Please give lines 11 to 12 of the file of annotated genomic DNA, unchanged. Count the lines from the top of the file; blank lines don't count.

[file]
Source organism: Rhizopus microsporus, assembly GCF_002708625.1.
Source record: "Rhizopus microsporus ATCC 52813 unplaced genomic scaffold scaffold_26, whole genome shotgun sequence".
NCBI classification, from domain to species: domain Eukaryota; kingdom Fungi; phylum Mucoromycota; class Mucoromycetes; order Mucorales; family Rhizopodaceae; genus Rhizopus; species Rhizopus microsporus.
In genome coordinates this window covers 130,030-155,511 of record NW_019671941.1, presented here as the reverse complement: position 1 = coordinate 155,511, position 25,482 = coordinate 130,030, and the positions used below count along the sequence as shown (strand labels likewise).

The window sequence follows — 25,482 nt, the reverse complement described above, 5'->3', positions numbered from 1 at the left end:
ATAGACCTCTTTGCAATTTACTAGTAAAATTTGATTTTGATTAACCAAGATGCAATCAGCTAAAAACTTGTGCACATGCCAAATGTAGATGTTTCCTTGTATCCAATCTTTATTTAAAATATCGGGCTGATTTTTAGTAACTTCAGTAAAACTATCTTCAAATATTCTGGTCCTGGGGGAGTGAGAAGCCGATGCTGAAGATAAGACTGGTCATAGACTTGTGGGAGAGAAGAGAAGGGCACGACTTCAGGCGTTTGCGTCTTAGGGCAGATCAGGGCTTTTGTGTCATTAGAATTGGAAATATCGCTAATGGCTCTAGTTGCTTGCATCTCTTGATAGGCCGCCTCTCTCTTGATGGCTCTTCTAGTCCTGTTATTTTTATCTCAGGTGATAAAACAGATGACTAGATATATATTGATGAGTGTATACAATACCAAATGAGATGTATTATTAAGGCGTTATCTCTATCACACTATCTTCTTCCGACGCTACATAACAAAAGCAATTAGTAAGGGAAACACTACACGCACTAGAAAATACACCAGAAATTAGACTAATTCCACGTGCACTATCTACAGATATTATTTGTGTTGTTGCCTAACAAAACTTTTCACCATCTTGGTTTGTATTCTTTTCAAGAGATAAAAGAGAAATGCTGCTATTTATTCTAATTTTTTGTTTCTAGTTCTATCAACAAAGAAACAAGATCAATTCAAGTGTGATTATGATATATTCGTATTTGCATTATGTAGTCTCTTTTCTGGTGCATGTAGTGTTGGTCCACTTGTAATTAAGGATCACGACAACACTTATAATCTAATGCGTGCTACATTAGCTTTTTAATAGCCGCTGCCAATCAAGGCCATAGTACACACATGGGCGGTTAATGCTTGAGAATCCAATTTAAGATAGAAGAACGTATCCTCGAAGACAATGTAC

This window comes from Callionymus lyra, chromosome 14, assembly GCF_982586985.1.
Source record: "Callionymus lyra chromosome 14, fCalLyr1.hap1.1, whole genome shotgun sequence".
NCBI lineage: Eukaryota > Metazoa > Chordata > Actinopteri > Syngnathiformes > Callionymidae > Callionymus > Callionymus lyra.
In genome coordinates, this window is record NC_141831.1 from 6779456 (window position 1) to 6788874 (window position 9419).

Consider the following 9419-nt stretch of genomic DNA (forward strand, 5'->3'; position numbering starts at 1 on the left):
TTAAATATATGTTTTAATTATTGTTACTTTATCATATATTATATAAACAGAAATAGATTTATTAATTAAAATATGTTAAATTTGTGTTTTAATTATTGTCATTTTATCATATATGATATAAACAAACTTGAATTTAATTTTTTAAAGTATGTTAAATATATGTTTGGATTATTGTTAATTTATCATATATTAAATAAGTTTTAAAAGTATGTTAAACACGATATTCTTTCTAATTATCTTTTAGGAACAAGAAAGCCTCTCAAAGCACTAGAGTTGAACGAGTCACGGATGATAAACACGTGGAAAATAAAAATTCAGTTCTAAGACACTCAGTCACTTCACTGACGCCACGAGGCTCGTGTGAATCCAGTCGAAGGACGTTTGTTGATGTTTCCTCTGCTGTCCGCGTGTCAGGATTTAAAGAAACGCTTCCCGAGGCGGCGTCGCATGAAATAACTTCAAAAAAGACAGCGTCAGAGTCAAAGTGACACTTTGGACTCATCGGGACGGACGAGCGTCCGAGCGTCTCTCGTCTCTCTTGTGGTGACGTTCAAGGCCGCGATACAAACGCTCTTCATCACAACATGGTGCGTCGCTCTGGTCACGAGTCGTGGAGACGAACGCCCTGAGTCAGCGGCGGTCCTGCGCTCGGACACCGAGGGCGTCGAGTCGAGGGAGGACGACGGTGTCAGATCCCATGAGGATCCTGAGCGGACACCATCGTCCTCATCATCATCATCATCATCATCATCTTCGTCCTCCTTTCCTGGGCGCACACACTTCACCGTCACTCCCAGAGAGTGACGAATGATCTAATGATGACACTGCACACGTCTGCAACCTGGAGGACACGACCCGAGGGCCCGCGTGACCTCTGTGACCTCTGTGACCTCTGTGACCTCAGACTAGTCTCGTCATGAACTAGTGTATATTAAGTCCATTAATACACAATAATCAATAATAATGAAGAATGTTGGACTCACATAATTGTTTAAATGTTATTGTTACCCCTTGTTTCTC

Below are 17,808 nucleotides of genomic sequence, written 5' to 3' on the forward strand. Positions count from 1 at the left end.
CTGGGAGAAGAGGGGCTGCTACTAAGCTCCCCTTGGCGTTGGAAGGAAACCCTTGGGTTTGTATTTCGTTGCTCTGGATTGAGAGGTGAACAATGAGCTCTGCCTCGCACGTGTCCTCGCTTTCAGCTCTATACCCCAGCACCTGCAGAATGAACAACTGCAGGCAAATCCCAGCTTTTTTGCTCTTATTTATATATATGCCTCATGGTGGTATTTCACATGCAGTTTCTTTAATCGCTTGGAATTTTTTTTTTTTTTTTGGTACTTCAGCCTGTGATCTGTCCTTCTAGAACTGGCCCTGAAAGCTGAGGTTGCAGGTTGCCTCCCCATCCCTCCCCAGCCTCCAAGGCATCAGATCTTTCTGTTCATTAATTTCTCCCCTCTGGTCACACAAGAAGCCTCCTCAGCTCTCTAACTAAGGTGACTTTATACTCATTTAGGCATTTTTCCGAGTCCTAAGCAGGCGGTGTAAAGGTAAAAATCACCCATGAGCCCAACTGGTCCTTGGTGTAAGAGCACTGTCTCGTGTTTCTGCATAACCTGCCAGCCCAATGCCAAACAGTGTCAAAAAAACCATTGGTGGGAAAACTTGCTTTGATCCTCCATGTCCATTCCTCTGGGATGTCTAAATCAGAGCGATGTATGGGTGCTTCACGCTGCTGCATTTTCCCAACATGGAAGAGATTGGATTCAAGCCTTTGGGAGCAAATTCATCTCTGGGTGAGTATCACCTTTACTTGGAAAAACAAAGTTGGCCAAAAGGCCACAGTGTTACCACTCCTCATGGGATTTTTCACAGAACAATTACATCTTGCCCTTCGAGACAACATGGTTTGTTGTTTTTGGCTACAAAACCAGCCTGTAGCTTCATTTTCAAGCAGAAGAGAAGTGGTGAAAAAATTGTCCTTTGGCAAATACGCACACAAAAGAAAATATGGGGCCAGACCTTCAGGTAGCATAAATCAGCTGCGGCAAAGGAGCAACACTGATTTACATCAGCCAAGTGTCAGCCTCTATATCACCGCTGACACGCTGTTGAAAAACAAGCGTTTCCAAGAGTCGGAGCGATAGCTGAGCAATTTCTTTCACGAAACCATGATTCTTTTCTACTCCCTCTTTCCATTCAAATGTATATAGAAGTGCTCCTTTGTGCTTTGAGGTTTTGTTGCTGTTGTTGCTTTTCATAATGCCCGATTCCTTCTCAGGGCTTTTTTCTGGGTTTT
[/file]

Consider the following 9419-nt stretch of genomic DNA (forward strand, 5'->3'; position numbering starts at 1 on the left):
TTAAATATATGTTTTAATTATTGTTACTTTATCATATATTATATAAACAGAAATAGATTTATTAATTAAAATATGTTAAATTTGTGTTTTAATTATTGTCATTTTATCATATATGATATAAACAAACTTGAATTTAATTTTTTAAAGTATGTTAAATATATGTTTGGATTATTGTTAATTTATCATATATTAAATAAGTTTTAAAAGTATGTTAAACACGATATTCTTTCTAATTATCTTTTAGGAACAAGAAAGCCTCTCAAAGCACTAGAGTTGAACGAGTCACGGATGATAAACACGTGGAAAATAAAAATTCAGTTCTAAGACACTCAGTCACTTCACTGACGCCACGAGGCTCGTGTGAATCCAGTCGAAGGACGTTTGTTGATGTTTCCTCTGCTGTCCGCGTGTCAGGATTTAAAGAAACGCTTCCCGAGGCGGCGTCGCATGAAATAACTTCAAAAAAGACAGCGTCAGAGTCAAAGTGACACTTTGGACTCATCGGGACGGACGAGCGTCCGAGCGTCTCTCGTCTCTCTTGTGGTGACGTTCAAGGCCGCGATACAAACGCTCTTCATCACAACATGGTGCGTCGCTCTGGTCACGAGTCGTGGAGACGAACGCCCTGAGTCAGCGGCGGTCCTGCGCTCGGACACCGAGGGCGTCGAGTCGAGGGAGGACGACGGTGTCAGATCCCATGAGGATCCTGAGCGGACACCATCGTCCTCATCATCATCATCATCATCATCATCTTCGTCCTCCTTTCCTGGGCGCACACACTTCACCGTCACTCCCAGAGAGTGACGAATGATCTAATGATGACACTGCACACGTCTGCAACCTGGAGGACACGACCCGAGGGCCCGCGTGACCTCTGTGACCTCTGTGACCTCTGTGACCTCAGACTAGTCTCGTCATGAACTAGTGTATATTAAGTCCATTAATACACAATAATCAATAATAATGAAGAATGTTGGACTCACATAATTGTTTAAATGTTATTGTTACCCCTTGTTTCTC